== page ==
We can compare front end speech recognition (FESR) with backend speech recognition (BESR). FESR is the process where speech-to-text translation occurs real-time with the creation of a narrative dictation, typically for concurrent correction by the dictator. BESR is the process where the speech-to-text translation occurs subsequent to the creation of a narrative dictation, typically for later correction by a third party (such as an MT).
When comparing FESR with BESR, it was found healthcare organizations experienced significant success with BESR by routing work translated through a speech recognition engine to an MT for later correction. This method supported clinicians' ability to dictate without changing their habits. Other facts supporting BESR:
- Medical CFO's realize the cost savings and support BESR.
- 80% of clinicians were adaptable to BESR with no change in dictation habits.
- With MT's typically producing 1.5 to 2 times the volume over that of conventional transcription, BESR is an effective option for ACCURATELY documenting health records.
FESR has also made strides in the past decade. FESR now improves with repetition and can "learn" from completed and corrected documents. Many clinicians find FESR objectionable as there is the need to interact with the process to make real-time corrections which causes a change in dictation habits and slows the clinician down. Real time dictation documentation means immediate completion for the chart, but in most situations, that value is diminished by the extra time it takes the clinician to complete the record and the associated costs of that clinician's time.
Next time you visit your primary care physician and have your medical record manually documented into an EMR by your physician while seeing you, ask how much he/she likes the process. If you are a clinician, then you understand. While EMR technologies can be impressive, the process is not well-embraced when it distracts from the intimacy of the patient encounter or slows the process down to the point where fewer patients can be seen.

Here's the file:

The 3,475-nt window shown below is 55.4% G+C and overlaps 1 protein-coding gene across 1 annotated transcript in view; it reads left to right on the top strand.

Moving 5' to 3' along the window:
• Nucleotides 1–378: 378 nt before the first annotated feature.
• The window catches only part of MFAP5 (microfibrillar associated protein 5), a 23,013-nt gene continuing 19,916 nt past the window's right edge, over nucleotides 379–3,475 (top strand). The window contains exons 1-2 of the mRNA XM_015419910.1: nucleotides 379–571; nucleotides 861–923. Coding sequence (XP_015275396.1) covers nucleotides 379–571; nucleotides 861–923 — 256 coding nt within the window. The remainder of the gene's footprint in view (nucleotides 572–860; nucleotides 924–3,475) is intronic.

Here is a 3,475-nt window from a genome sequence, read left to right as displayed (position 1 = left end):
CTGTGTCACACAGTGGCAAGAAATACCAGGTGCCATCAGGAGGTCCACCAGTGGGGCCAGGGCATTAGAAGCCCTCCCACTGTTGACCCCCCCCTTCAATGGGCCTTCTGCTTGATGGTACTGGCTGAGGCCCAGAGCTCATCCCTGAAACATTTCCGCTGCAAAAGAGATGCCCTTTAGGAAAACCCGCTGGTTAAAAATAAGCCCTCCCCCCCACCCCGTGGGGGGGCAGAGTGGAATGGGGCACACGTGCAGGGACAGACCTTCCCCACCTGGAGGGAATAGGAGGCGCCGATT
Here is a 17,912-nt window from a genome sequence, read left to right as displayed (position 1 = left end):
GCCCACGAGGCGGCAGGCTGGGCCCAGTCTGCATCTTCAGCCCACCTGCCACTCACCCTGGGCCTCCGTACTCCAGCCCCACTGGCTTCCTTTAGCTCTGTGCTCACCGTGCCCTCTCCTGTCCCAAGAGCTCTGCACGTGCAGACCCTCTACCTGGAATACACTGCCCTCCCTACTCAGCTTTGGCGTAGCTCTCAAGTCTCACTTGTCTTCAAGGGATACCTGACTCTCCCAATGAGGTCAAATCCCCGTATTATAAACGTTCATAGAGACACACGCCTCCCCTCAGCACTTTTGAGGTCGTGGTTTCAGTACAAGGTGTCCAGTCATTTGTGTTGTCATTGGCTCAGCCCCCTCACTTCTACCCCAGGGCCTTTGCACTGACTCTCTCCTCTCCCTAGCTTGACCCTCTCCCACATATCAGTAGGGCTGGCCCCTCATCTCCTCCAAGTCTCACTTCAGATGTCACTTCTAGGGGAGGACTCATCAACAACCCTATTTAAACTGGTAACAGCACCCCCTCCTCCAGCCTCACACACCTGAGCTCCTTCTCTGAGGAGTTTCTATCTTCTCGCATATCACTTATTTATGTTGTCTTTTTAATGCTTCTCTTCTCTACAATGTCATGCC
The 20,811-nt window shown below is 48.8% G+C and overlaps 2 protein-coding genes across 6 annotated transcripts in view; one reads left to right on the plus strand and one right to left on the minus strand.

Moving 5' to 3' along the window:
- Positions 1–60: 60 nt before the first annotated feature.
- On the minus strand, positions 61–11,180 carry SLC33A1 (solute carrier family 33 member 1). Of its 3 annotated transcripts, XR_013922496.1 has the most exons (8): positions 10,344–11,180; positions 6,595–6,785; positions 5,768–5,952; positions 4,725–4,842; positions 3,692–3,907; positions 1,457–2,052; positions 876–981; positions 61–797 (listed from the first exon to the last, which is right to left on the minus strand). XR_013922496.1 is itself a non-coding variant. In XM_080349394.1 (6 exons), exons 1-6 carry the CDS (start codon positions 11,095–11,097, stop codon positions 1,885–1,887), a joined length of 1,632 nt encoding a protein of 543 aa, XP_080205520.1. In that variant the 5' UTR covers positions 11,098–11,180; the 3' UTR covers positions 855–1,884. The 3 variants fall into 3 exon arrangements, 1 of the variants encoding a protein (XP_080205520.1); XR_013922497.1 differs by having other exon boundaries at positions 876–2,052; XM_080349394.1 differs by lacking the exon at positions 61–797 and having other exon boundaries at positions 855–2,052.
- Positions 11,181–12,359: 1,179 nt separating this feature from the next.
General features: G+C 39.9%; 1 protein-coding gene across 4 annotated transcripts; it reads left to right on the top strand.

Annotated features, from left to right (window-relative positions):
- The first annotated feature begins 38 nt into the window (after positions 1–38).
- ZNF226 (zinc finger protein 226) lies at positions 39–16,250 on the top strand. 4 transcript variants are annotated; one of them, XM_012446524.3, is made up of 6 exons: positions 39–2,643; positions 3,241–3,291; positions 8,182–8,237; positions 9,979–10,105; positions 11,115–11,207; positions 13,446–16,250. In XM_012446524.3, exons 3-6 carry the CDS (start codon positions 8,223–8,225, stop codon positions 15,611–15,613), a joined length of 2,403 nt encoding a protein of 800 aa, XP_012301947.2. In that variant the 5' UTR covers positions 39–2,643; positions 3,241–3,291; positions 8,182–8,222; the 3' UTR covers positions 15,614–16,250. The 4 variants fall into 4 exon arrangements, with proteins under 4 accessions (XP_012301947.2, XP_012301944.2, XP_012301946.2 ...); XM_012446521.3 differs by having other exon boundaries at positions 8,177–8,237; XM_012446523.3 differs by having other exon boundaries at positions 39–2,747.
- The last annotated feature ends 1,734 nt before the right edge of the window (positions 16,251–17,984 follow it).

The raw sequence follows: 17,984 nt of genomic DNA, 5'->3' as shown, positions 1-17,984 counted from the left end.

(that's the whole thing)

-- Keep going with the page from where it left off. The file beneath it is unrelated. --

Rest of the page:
Clinician behavior is unlikely to change if there is continued time and efficiency pressures driving the healthcare industry. If EMR continues to challenge clinicians, then the role of a medical transcriptionist will be extremely relevant in helping meet the current adoption challenges. MT's are poised to evolve into clinical data, data quality and decision support specialists.
Physicians may "save" money in outsourced transcription expense, but is it at the cost of their valuable time? Physicians are compellingly being sold on the fact that "You can do it yourself!!!". The question is, "AT WHAT PRICE?" Studies have shown that a physician making an 'average salary' is losing upwards of $75,000/year spending their time doing clerical work. Recapture your productivity! Medical Transcription is relevant to documentation because it is the companion of narrative dictation with this key advantage - documentation of complete and accurate records. Medical Transcription services a significant percentage of the health care industry and enables scalable deployment across enterprise healthcare feeding those systems with unstructured and/or structured data health records.
This will lead to improved decision support and adoption of EMR usability - both are vital to the future of healthcare interoperability and the national EHR initiative. Moving forward, organizations that are focused on providing integrated solutions that leverage both technology and service offerings will ultimately lead to improved patient care.
Improved patient care is good for all of us. Think about this mandate affecting the healthcare industry the next time you see your primary care physician and ask questions about the procedures in place at his medical practice. The more informed a patient can be, and the more communication with the physician, the more likely that he or she will choose a system carefully so as not to adversely affect the quality of patient care.
Thanks so much for being a part of the Transcription Plus, LLC community.
Transcription Plus, LLC